[A photograph of Sylvia D. Hamilton, from her professional page as Assistant Professor and Rogers Chair in Communications at the University of King’s College, Halifax http://www.ukings.ca/sylvia-d-hamilton]
Who counts as an historical subject? Who is worthy of our attention when historians tease out the narratives we call “history” from the amorphous past? And, moreover, who is the “we,” the “our” that can be found – sometimes explicitly, other times just a looming threat – in historical writing? For today’s post – the last in our celebration of Black History Month – I want to highlight Sylvia D. Hamilton, a Black Canadian filmmaker, and writer who has helped to shift both who counts as an historical subject in Canada and who counts as the historian, the always present “our” in historical writing. Sylvia D. Hamilton is therefore both historian and historical subject, both the one crafting narratives and the one centred in various stories.
Instead of the usual post where myself or Spirit write a tribute to an historical (and in this case, living) person, or set of persons, I will in its place allow for Hamilton’s own words to tell you where she is from and why she does the work she does. The following is an excerpt from her fantastic 2012 article “When and Where I Enter: History, Film and Memory.” Let her words inform you, remind you, or perhaps even challenge you into thinking about how Blackness is an integral part of the Canadian national project, and about how the same issues of anti-Black racism that exist in the United States punctuate Canadian history (and the many Canadian presents), as well:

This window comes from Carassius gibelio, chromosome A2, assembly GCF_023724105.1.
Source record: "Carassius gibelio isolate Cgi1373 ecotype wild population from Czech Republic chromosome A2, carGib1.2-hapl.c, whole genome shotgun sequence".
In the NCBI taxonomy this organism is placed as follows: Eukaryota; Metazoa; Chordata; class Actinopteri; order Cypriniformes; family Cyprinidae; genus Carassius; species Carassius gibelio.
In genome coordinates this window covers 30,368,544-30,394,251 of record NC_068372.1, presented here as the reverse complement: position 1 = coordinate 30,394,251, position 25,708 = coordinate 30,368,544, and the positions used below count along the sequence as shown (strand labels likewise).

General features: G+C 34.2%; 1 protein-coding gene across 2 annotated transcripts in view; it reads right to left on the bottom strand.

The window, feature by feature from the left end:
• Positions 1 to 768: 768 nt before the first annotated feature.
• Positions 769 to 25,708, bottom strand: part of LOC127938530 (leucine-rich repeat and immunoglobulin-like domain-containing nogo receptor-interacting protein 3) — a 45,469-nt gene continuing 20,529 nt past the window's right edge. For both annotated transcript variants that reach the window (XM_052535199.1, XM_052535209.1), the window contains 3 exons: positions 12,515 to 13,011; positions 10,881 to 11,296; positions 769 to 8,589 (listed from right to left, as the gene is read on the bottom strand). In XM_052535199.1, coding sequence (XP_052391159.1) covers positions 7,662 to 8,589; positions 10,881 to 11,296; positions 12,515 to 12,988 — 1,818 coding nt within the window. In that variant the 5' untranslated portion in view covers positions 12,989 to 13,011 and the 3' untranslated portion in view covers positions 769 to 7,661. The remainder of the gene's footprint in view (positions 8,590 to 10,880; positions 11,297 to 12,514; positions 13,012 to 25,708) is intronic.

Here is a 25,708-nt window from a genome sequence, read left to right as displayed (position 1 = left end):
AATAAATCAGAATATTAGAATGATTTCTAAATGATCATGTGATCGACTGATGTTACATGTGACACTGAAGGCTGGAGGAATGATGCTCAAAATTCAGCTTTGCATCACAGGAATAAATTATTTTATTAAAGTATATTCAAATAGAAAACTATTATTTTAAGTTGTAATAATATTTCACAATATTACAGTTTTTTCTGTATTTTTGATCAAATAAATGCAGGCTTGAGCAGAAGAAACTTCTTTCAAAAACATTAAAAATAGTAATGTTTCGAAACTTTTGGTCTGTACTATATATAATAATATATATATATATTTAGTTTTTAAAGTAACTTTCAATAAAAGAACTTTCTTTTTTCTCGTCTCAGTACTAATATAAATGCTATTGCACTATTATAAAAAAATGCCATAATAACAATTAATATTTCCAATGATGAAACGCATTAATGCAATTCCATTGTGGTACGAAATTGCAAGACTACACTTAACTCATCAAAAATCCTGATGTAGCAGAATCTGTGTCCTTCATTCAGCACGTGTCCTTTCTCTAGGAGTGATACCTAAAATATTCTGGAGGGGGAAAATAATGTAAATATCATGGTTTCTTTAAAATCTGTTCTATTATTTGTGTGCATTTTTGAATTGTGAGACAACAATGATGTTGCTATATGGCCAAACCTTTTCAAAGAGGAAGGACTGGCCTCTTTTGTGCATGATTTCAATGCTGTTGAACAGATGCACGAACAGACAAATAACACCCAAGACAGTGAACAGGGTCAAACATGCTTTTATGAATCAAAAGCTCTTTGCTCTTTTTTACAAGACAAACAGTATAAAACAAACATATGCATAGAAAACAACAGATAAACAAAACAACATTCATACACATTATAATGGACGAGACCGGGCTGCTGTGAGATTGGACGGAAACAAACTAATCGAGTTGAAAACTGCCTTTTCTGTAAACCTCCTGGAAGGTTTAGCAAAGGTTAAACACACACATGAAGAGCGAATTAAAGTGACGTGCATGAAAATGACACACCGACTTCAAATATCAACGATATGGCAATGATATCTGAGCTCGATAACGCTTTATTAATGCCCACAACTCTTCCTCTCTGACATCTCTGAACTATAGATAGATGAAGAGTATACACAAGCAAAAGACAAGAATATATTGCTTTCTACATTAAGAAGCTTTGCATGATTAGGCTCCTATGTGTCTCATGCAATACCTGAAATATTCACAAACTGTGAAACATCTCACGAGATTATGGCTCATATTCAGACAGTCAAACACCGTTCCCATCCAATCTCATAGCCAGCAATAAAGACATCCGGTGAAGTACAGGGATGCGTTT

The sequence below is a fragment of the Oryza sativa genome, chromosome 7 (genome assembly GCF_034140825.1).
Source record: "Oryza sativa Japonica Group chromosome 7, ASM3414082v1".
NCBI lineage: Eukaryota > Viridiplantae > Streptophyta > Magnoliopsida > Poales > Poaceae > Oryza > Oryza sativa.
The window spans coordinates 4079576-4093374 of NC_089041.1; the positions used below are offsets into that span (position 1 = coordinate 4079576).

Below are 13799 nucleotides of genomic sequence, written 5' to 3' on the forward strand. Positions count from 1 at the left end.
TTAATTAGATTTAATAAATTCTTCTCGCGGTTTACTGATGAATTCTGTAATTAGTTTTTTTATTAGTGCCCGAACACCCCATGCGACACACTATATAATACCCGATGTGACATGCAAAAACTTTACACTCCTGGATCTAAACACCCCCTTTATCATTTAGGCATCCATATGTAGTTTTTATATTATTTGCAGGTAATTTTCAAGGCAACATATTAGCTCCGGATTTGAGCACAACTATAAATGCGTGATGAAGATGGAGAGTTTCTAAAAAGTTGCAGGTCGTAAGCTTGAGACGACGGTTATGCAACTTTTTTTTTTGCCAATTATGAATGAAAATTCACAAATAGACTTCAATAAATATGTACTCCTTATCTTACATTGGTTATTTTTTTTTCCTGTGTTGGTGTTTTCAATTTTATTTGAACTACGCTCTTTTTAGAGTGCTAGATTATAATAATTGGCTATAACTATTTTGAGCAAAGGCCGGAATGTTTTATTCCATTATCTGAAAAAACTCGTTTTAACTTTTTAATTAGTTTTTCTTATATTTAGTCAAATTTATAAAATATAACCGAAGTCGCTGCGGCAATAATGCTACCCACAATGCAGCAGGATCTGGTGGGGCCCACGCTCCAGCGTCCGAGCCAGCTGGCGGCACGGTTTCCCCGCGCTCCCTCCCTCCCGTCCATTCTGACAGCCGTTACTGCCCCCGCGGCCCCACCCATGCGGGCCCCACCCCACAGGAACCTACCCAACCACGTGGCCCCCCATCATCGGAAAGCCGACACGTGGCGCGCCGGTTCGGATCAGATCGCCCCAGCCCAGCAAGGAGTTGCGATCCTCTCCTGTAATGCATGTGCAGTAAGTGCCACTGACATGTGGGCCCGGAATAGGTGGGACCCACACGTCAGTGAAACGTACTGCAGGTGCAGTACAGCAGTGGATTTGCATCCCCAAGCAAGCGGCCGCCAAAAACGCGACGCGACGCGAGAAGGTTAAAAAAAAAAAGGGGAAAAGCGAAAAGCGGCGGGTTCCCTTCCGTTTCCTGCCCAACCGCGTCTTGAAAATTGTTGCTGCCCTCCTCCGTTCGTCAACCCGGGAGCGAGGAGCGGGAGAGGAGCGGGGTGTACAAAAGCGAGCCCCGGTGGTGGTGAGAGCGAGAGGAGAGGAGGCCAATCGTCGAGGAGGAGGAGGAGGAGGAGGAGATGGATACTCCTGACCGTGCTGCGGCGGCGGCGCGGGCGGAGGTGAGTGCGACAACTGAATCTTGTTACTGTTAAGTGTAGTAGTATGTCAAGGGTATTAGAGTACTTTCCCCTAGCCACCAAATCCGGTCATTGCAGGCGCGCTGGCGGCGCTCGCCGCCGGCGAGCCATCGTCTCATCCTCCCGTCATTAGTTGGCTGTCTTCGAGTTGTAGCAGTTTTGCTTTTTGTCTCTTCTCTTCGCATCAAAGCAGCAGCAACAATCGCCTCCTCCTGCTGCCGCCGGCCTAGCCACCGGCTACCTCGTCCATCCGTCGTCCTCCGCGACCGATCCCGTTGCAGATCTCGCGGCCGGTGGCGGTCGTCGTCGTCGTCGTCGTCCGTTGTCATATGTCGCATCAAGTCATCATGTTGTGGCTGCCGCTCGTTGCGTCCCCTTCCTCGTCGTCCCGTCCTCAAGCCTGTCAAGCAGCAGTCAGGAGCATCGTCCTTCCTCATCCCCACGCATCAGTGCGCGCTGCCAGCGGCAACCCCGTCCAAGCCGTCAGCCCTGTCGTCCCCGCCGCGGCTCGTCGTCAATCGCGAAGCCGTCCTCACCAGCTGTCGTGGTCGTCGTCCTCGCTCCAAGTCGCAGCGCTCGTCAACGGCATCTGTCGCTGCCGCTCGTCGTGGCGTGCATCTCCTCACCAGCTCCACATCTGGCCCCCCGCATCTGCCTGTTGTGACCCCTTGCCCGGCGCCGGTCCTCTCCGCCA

Since our earliest days in Canada as African-descended people, we have striven to find a compass: to locate ourselves in this vast land, to plot our position on the physical and mental map of Canada…
I am the grateful daughter of Marie Nita Waldron and Gerald Mac Hamilton, the granddaughter of Ida Grosse and Gilbert Hamilton and of Hattie Kellum and William Waldron, and the great granddaughter of Charlotte and Charles Grosse. William Waldron was a sailor and watchmaker who came to Halifax from the Barbados at the turn of the century and married Hattie Kellum. All are the reason I can stand before you today.
I have become a seeker, trying to plot some of the co-ordinates, not just for myself, but also for others. For me, as a filmmaker and a writer, history and memory combine to create a lens through which I view the present. These joint themes figure in much of my work that draws on oral story telling, archival and other found documents and objects, and on geography to tell stories about African Nova Scotians and African Canadians generally.
My work re-inserts and re-positions African-descended people in our landscapes by presenting stories and images of people being witnesses to their own lives. Their experiences and stories are the evidence of their realities. I think that a true understanding of our past and its meaning, one rooted in our bones, is vital to our future.
Thank you to Sylvia D. Hamilton, for telling your story.
P.S. I encourage everyone who has access, to read Sylvia D. Hamilton’s article cited here. And I especially encourage everyone to watch her fantastic and at times heartbreaking documentary The Little Black Schoolhouse (2007) which chronicles the experiences of Black Canadians who were subjected to school segregation in Nova Scotia.
Hamilton, Sylvia D. “When and Where I Enter: History, Film and Memory.” Acadiensis XLI, no. 2 (Summer/Autumn 2012): 3-16.